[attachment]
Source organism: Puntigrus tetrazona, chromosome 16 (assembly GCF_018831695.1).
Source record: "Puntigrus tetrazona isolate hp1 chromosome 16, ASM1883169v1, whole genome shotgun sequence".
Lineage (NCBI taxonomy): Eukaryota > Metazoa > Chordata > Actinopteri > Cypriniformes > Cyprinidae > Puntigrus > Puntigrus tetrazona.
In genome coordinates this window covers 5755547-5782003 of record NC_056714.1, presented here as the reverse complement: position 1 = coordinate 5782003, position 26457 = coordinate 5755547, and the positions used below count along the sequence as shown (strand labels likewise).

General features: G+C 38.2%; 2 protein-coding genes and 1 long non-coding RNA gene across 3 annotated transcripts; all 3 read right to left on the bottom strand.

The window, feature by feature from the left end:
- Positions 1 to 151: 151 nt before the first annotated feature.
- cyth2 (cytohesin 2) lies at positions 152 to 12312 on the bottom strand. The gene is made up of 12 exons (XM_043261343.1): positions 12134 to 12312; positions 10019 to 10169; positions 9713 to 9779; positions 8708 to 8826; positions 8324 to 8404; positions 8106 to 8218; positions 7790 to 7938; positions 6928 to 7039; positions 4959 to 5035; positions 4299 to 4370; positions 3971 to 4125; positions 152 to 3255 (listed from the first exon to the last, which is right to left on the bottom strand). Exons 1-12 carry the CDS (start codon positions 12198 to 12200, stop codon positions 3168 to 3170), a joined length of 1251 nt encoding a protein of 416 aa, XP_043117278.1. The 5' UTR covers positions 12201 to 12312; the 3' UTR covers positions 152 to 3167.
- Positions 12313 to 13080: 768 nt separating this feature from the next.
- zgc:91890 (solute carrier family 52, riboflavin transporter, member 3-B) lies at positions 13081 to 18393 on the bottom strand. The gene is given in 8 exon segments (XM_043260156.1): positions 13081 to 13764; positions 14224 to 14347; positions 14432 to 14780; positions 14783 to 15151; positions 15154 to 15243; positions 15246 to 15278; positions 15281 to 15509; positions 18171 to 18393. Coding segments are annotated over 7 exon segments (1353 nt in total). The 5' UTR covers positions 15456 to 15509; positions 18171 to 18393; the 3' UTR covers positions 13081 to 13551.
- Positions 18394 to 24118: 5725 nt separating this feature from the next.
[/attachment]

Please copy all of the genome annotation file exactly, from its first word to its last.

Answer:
Source organism: Puntigrus tetrazona, chromosome 16 (assembly GCF_018831695.1).
Source record: "Puntigrus tetrazona isolate hp1 chromosome 16, ASM1883169v1, whole genome shotgun sequence".
Lineage (NCBI taxonomy): Eukaryota > Metazoa > Chordata > Actinopteri > Cypriniformes > Cyprinidae > Puntigrus > Puntigrus tetrazona.
In genome coordinates this window covers 5755547-5782003 of record NC_056714.1, presented here as the reverse complement: position 1 = coordinate 5782003, position 26457 = coordinate 5755547, and the positions used below count along the sequence as shown (strand labels likewise).

General features: G+C 38.2%; 2 protein-coding genes and 1 long non-coding RNA gene across 3 annotated transcripts; all 3 read right to left on the bottom strand.

The window, feature by feature from the left end:
- Positions 1 to 151: 151 nt before the first annotated feature.
- cyth2 (cytohesin 2) lies at positions 152 to 12312 on the bottom strand. The gene is made up of 12 exons (XM_043261343.1): positions 12134 to 12312; positions 10019 to 10169; positions 9713 to 9779; positions 8708 to 8826; positions 8324 to 8404; positions 8106 to 8218; positions 7790 to 7938; positions 6928 to 7039; positions 4959 to 5035; positions 4299 to 4370; positions 3971 to 4125; positions 152 to 3255 (listed from the first exon to the last, which is right to left on the bottom strand). Exons 1-12 carry the CDS (start codon positions 12198 to 12200, stop codon positions 3168 to 3170), a joined length of 1251 nt encoding a protein of 416 aa, XP_043117278.1. The 5' UTR covers positions 12201 to 12312; the 3' UTR covers positions 152 to 3167.
- Positions 12313 to 13080: 768 nt separating this feature from the next.
- zgc:91890 (solute carrier family 52, riboflavin transporter, member 3-B) lies at positions 13081 to 18393 on the bottom strand. The gene is given in 8 exon segments (XM_043260156.1): positions 13081 to 13764; positions 14224 to 14347; positions 14432 to 14780; positions 14783 to 15151; positions 15154 to 15243; positions 15246 to 15278; positions 15281 to 15509; positions 18171 to 18393. Coding segments are annotated over 7 exon segments (1353 nt in total). The 5' UTR covers positions 15456 to 15509; positions 18171 to 18393; the 3' UTR covers positions 13081 to 13551.
- Positions 18394 to 24118: 5725 nt separating this feature from the next.